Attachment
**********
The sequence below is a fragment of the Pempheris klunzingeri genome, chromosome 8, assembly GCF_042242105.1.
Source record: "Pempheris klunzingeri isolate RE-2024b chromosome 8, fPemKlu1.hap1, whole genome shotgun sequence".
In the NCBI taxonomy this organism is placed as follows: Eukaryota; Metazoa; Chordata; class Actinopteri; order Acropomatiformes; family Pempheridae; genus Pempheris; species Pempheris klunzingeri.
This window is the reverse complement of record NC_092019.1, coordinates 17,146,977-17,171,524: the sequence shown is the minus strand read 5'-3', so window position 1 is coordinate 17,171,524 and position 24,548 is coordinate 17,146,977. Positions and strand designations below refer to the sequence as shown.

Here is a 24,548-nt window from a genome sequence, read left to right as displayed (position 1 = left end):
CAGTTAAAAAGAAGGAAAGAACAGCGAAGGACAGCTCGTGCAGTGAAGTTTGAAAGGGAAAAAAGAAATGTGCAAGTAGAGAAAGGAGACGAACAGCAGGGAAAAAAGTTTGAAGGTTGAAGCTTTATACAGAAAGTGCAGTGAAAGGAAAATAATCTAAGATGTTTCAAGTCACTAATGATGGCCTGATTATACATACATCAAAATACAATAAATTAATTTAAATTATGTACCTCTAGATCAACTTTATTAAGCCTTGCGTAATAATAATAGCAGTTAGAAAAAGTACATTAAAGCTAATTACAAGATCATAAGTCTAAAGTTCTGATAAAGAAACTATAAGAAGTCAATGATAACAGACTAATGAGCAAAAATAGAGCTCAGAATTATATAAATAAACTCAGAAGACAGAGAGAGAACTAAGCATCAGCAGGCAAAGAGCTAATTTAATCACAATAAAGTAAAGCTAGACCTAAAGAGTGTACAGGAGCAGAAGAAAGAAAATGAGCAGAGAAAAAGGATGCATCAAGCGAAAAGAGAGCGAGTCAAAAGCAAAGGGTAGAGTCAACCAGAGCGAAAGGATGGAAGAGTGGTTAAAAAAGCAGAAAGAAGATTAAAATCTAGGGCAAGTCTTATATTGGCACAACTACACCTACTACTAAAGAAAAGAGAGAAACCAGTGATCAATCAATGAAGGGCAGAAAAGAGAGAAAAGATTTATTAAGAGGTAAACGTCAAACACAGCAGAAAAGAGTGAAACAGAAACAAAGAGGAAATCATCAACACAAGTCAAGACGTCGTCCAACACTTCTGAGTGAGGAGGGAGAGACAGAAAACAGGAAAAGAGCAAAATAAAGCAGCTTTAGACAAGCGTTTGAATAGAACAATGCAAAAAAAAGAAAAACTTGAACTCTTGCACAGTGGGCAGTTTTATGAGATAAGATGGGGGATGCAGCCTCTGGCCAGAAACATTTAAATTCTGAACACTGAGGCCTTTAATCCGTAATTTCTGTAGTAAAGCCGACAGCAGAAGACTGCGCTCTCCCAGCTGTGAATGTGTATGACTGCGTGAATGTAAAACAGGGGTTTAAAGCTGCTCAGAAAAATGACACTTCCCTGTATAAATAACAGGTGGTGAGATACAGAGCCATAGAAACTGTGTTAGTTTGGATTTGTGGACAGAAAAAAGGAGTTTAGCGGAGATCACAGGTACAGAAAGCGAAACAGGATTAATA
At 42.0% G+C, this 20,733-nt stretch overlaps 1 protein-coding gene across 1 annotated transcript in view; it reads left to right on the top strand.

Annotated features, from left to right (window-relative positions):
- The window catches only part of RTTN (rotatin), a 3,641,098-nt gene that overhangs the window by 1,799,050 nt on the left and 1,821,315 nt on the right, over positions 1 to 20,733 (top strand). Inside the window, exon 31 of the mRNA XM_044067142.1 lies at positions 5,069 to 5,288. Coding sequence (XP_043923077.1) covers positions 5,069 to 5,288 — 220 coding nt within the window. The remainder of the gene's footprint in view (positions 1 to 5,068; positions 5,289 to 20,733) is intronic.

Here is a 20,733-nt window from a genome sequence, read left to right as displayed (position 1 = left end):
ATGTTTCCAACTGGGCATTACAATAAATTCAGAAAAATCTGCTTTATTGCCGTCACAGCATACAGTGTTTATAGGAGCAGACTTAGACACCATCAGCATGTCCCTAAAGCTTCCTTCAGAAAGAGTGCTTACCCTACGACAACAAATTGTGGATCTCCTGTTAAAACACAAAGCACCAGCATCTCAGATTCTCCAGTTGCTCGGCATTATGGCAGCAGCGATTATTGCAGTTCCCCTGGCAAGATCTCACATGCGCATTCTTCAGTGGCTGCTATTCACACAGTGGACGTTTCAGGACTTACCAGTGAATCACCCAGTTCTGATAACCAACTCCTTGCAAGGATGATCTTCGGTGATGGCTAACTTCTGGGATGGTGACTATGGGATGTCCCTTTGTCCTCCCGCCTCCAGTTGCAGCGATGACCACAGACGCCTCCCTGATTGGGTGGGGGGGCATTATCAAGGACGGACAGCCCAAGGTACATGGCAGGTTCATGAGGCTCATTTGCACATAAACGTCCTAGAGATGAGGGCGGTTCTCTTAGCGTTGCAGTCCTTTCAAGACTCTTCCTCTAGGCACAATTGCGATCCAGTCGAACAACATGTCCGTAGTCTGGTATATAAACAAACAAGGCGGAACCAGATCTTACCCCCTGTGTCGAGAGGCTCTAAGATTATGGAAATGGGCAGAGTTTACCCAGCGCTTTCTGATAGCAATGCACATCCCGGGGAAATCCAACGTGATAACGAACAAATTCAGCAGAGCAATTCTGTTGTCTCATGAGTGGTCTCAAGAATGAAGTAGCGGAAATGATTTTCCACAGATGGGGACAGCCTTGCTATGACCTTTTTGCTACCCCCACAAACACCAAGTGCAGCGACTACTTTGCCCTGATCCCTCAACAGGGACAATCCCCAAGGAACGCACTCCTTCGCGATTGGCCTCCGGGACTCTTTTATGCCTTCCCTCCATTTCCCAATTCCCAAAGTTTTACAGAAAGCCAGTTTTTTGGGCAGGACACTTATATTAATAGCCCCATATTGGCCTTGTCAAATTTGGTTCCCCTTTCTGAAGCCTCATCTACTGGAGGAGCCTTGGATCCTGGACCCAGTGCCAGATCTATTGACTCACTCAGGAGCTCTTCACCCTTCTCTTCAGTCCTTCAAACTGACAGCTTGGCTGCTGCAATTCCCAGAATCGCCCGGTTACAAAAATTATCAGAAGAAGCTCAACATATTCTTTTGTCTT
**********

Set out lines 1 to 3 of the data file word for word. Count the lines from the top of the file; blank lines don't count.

The sequence below is a fragment of the Pempheris klunzingeri genome, chromosome 8, assembly GCF_042242105.1.
Source record: "Pempheris klunzingeri isolate RE-2024b chromosome 8, fPemKlu1.hap1, whole genome shotgun sequence".
In the NCBI taxonomy this organism is placed as follows: Eukaryota; Metazoa; Chordata; class Actinopteri; order Acropomatiformes; family Pempheridae; genus Pempheris; species Pempheris klunzingeri.